This is the Stunning Fly Geyser, an Otherworldly Oddity in the Nevada Desert

Nevada's Martian-Looking Fly Geyser

Nevada's Martian-Looking Fly Geyser

Atlas Obscura
Your Guide to the World's Hidden Wonders
Sept. 19 2013 10:07 AM

This Is the Stunning Fly Geyser, an Otherworldly Oddity in the Nevada Desert

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This alien-looking geyser on the edge of Black Rock Desert was made by humans—by accident.

There are actually two geysers on the property. The first was created nearly 100 years ago as part of an effort to make a part of the desert usable for farming. A well was drilled and geothermal boiling water (200 degrees Fahrenheit) was hit. Obviously not suitable for irrigation water, this geyser was left alone and a 10- to 12-foot calcium carbonate cone formed.


In 1964 a geothermic energy company drilled a test well at the same site. The water they struck was that same 200 degrees—hot, but not hot enough for their purposes. The well was supposedly resealed, but apparently it did not hold. The new geyser, a few hundred feet north of the original, robbed the first of its water pressure and the cone now lies dry.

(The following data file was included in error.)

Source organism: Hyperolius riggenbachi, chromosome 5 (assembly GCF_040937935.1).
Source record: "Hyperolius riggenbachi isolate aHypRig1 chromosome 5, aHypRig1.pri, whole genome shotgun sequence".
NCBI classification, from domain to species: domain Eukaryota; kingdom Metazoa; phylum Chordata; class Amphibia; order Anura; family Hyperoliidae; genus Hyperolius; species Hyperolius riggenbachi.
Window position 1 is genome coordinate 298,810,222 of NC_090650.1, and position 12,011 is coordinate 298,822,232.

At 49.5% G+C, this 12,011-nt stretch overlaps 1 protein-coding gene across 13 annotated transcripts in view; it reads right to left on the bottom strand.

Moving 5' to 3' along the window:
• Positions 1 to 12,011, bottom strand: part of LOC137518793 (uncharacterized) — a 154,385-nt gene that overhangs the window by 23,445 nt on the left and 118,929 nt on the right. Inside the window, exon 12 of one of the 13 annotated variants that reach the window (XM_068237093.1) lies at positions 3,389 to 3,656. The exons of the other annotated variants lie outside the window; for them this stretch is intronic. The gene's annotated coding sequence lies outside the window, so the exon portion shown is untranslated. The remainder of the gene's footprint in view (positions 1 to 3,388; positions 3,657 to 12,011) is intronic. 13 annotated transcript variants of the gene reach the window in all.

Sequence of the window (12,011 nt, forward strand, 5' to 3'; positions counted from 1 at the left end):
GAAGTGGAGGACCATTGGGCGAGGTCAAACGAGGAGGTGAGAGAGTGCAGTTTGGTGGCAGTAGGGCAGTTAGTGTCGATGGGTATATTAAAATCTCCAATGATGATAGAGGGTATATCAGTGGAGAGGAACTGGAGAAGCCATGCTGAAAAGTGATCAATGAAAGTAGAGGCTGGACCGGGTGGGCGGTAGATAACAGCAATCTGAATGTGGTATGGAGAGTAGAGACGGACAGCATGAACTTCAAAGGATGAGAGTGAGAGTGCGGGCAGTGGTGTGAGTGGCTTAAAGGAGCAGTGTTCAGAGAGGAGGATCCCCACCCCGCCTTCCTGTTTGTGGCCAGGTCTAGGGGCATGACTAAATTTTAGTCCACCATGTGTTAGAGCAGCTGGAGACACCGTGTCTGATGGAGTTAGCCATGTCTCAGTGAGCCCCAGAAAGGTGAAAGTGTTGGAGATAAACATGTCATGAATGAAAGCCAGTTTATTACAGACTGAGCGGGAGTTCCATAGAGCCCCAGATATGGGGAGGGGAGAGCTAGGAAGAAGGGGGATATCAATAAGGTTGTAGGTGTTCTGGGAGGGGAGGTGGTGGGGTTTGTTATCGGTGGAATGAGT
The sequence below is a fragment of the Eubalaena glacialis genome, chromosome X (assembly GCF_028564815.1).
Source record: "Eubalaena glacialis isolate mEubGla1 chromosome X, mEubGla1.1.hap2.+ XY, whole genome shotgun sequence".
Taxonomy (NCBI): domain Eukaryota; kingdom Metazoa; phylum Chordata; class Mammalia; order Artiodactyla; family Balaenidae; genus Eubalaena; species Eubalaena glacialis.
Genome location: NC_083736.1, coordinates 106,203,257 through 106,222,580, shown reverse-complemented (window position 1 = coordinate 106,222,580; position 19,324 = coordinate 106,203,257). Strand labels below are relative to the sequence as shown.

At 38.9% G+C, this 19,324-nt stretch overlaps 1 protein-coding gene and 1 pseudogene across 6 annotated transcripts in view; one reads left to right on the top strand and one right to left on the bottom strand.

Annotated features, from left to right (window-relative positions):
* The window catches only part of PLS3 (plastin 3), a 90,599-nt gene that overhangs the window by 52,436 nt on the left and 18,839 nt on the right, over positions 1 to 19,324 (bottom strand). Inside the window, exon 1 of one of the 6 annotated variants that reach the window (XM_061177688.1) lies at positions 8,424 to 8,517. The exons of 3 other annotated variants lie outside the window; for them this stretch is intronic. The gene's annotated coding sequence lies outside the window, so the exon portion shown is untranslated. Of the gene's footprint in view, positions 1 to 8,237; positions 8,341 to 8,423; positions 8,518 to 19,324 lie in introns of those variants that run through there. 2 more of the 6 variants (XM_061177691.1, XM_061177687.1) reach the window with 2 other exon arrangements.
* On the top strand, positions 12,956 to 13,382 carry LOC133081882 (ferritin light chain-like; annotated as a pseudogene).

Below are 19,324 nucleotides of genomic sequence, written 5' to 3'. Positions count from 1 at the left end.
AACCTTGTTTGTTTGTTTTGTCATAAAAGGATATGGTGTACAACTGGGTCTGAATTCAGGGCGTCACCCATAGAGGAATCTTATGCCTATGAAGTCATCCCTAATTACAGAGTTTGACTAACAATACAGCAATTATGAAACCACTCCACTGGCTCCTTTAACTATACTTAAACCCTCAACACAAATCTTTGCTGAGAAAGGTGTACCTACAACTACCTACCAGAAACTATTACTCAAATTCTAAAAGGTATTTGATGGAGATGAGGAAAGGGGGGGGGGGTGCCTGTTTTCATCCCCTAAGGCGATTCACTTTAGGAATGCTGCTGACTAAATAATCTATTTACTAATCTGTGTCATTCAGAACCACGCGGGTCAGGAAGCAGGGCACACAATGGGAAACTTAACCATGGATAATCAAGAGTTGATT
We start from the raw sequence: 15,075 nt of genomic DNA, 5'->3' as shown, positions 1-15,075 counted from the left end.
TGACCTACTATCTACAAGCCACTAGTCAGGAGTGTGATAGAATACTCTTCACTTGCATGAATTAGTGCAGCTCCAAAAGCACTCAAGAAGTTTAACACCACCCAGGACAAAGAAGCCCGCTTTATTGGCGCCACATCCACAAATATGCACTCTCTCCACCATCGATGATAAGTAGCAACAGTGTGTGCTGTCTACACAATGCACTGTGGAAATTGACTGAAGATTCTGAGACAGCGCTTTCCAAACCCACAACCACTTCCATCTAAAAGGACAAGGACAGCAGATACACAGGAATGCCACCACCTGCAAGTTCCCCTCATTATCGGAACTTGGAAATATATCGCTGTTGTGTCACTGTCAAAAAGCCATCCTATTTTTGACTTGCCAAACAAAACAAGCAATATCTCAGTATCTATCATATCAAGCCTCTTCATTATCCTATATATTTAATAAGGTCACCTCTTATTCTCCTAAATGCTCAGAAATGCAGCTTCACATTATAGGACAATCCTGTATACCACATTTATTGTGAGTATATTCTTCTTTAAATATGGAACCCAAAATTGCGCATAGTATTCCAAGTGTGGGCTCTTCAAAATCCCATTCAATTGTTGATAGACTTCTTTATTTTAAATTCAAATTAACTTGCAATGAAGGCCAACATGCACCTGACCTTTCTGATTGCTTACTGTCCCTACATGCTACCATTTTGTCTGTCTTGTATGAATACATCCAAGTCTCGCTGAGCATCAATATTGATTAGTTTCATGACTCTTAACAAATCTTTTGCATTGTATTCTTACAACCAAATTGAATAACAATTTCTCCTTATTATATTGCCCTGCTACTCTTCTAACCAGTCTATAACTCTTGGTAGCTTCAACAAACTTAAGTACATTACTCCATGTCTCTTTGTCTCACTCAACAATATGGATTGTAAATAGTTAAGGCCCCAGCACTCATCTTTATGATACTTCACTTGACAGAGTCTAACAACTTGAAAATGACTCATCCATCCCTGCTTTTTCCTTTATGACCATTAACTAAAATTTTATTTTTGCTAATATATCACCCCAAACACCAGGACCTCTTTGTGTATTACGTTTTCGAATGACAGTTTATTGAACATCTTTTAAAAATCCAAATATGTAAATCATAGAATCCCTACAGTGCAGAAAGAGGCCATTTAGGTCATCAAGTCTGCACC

This second geyser, known as Fly Geyser, has grown substantially in the last 40 years as minerals from the geothermal water pocket deposit on the desert surface. Because there are multiple geyser spouts, this geyser has not created a cone as large as the first, but an ever growing alien-looking mound. The geyser is covered with thermophilic algae, which flourishes in moist, hot environments, resulting in the multiple hues of green and red that add to its out-of-this-world appearance.

Water, water, everywhere:

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